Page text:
Dwight Eisenhower’s heart attack, LBJ’s gallbladder, Kennedy’s many ailments, even George Bush Sr.’s bout of nausea in Japan: ever since the occupant of the White House became the Most Powerful Man in the World, the health of U.S. presidents has been of consuming interest. Much of that concern is pure finger-on-the-nuclear-button angst, but a significant portion derives from the fate of president Franklin Delano Roosevelt.
When the first leader of superpower America died in office in 1945, it was a shock to most of his countrymen, who were largely unaware of just how sick FDR was. In fact, according to neurologist Steven Lomazow and journalist Eric Fettmann, authors of FDR’s Deadly Secret, they are the first to crack wide open the secrecy that has shrouded Roosevelt’s health until now. FDR, they write, died of cancer, a disease that had deleterious effects on his mental as well as physical health. In concealing the cancer from the American people, the authors argue, Roosevelt was “rolling the dice with history”: he won (mostly), but it was a very close run.
By the time his health began seriously declining in the 1940s, Roosevelt was long accustomed to disguising his disability. At 39, 11 years before he was first elected president in 1932, polio left the ambitious politician paralyzed for life from the waist down. FDR took care never to let it show in public. He used a wheelchair in private, but before crowds walked with the help of five-kilogram iron braces fitted to his hips and legs, and he had hand controls in his cars so he could be seen driving. Voters never noticed—or, pinning their hopes on Roosevelt through catastrophic depression and the greatest war in history, never wanted to see—the stage management. During the 1944 campaign, caught in a New York parade during a persistent rainstorm, the president’s open car was several times whisked out of the cavalcade and into a heated garage. Secret Service agents would stretch Roosevelt out on blankets laid on the garage floor, remove all his clothes, towel him dry and rub him down; re-dressed in dry clothes and fortified with a shot of brandy, FDR was soon back in the downpour.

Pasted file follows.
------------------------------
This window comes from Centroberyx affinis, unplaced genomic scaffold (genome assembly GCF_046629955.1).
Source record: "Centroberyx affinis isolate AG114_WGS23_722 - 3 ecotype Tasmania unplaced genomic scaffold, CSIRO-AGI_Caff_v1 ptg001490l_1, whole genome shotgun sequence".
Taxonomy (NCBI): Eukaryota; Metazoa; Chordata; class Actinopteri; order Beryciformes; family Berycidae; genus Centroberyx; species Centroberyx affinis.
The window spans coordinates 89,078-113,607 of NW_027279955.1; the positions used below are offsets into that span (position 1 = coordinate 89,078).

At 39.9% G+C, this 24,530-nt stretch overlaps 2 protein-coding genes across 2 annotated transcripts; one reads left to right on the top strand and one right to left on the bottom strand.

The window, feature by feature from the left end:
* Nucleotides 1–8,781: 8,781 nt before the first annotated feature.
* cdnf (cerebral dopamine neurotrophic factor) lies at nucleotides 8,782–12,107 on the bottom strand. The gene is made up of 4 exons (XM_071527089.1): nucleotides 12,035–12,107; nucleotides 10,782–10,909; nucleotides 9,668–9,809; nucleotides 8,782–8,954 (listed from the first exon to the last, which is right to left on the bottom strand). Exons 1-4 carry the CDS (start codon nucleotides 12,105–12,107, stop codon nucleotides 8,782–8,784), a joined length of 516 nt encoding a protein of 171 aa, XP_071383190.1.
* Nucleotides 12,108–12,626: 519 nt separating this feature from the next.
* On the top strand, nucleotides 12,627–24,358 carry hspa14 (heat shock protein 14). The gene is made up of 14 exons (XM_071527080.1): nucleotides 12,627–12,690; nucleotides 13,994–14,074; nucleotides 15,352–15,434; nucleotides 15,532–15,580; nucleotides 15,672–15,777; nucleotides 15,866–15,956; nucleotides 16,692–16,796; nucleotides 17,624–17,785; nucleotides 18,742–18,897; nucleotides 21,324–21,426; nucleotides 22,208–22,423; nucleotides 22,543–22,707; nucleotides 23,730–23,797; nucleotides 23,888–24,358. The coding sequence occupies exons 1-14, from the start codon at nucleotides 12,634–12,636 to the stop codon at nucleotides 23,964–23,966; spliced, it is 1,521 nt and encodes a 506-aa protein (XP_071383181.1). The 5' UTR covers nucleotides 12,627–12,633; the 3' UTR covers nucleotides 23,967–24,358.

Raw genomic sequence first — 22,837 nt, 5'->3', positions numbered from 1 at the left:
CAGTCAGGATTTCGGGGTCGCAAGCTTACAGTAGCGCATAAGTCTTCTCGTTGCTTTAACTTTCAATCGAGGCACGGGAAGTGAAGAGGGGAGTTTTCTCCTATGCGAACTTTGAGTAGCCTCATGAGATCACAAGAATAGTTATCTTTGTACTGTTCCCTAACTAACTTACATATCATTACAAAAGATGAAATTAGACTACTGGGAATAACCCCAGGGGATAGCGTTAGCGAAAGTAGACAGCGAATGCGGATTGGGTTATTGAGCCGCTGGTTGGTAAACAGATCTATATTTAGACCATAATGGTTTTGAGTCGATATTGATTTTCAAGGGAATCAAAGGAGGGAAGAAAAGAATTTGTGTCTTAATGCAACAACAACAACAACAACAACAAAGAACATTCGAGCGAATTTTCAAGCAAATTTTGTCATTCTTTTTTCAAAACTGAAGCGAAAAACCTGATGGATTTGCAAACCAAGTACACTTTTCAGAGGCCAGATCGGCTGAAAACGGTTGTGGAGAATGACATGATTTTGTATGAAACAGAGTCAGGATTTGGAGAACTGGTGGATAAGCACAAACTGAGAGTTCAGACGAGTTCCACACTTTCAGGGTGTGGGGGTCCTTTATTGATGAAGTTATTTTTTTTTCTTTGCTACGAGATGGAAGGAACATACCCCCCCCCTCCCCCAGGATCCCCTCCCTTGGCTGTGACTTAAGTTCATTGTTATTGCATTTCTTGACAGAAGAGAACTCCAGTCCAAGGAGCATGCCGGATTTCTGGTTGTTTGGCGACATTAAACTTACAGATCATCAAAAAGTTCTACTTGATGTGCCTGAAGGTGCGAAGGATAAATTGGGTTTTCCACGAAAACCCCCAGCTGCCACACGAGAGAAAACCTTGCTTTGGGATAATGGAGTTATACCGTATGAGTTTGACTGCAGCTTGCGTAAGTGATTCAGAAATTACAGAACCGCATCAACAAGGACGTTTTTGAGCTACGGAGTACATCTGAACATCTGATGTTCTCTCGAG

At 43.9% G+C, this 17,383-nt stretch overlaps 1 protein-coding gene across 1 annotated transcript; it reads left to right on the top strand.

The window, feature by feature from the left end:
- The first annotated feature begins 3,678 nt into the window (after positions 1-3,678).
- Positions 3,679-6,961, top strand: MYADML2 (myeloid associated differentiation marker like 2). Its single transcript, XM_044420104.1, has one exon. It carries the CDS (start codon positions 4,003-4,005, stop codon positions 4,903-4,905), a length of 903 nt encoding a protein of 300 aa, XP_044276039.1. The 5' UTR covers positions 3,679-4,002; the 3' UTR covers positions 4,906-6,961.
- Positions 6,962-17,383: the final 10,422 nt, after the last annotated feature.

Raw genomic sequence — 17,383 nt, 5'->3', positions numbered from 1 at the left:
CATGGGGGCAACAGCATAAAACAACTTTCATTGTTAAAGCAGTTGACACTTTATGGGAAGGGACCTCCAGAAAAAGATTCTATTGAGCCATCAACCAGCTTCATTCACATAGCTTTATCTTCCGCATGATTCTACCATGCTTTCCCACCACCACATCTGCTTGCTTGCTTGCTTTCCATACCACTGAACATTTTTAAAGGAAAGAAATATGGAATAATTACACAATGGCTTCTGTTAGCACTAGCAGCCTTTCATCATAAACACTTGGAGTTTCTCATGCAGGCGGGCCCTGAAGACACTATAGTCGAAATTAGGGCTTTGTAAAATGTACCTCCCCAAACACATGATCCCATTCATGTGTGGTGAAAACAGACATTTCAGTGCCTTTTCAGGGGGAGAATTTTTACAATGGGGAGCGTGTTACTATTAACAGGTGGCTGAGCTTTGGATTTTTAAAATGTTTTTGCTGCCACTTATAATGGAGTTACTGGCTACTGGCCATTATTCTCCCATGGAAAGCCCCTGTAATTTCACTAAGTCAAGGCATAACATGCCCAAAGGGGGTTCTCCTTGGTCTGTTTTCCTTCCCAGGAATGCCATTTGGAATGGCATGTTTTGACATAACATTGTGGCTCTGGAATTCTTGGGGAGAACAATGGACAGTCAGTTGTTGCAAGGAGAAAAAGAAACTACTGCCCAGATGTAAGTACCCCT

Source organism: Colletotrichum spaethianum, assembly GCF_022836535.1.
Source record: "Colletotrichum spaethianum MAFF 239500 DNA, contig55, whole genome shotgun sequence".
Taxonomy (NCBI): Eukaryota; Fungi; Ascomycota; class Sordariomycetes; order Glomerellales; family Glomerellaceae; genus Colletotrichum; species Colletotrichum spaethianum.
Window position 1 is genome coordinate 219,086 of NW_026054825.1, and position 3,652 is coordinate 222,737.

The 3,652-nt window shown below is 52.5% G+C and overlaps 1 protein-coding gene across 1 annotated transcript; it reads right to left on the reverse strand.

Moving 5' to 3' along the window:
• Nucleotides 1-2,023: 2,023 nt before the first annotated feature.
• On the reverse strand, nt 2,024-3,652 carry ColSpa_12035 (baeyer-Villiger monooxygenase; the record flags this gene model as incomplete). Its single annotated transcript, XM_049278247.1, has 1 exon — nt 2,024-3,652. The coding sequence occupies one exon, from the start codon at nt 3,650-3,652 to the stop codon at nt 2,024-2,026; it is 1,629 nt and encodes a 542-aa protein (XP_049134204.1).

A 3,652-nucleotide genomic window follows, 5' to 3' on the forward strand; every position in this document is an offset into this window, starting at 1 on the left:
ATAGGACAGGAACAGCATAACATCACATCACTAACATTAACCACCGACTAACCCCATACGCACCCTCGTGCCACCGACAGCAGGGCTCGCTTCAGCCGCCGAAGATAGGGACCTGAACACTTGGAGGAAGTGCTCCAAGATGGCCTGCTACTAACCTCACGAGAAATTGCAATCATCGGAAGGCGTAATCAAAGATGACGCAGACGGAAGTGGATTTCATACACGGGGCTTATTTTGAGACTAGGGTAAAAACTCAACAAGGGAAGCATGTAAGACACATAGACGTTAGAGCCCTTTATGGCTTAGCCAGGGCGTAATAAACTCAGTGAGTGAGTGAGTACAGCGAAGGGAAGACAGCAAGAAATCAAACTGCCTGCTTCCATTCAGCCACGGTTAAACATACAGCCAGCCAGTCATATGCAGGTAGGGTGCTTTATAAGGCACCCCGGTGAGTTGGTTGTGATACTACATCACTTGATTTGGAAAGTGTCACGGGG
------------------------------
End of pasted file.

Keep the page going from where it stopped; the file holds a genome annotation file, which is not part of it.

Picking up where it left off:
Roosevelt’s health was thus never an election issue, and his physicians’ explanation of his sudden death—caused, in their words, by “a bolt out of the blue,” a massive and unforeseeable stroke brought on by overwork—was accepted by Americans. Even at the time, though, privileged observers, like prime minister William Lyon Mackenzie King and Churchill’s personal physician, Lord Moran—both of whom recorded their shock at FDR’s appearance months before his death—knew better. In 1970, Howard Bruenn, Roosevelt’s last surviving doctor, finally admitted his patient had been fighting severe heart disease throughout 1944 and 1945.
But that still isn’t the whole story, according to Lomazow and Fettmann. They maintain FDR died from melanoma, malignant skin cancer that metastasized from his forehead to his brain, causing his fatal stroke. The brain cancer diagnosis fits better than heart trouble with the fact that the likes of King and Moran were even more shocked by the president’s sometimes rambling mental state than by his appearance. But the authors’ best evidence lies in photos, including their book’s cover image, that show a lesion over FDR’s left eyebrow. The photos date from 1923 on, and the once tiny spot steadily grows through the Depression before disappearing in 1940, probably through surgery.
Since FDR’s medical records went missing after his death (a fact suspicious in itself), the case will never be conclusive. But Lomazow and Fettmann are right that this ancient history matters. It raises anew the moral argument over whether a political leader has any right to medical privacy. If Roosevelt really did have an eyebrow lesion surgically removed in 1940, he would have known then, even before the U.S. entered the Second World War, that he had scant years to live. FDR may genuinely have believed he was still the best man to win the war—and who can gainsay him that?—but he chose not to let the voters decide. And for a man with limited life expectancy, Roosevelt was cavalier about his vice-presidents, picking them for domestic political reasons, not by who was best suited to lead in dangerous times. That the untested Harry Truman turned out, in the judgment of historians, to have been an exceptional successor, was more a matter of luck than of FDR’s foresight. Rolling the dice, indeed.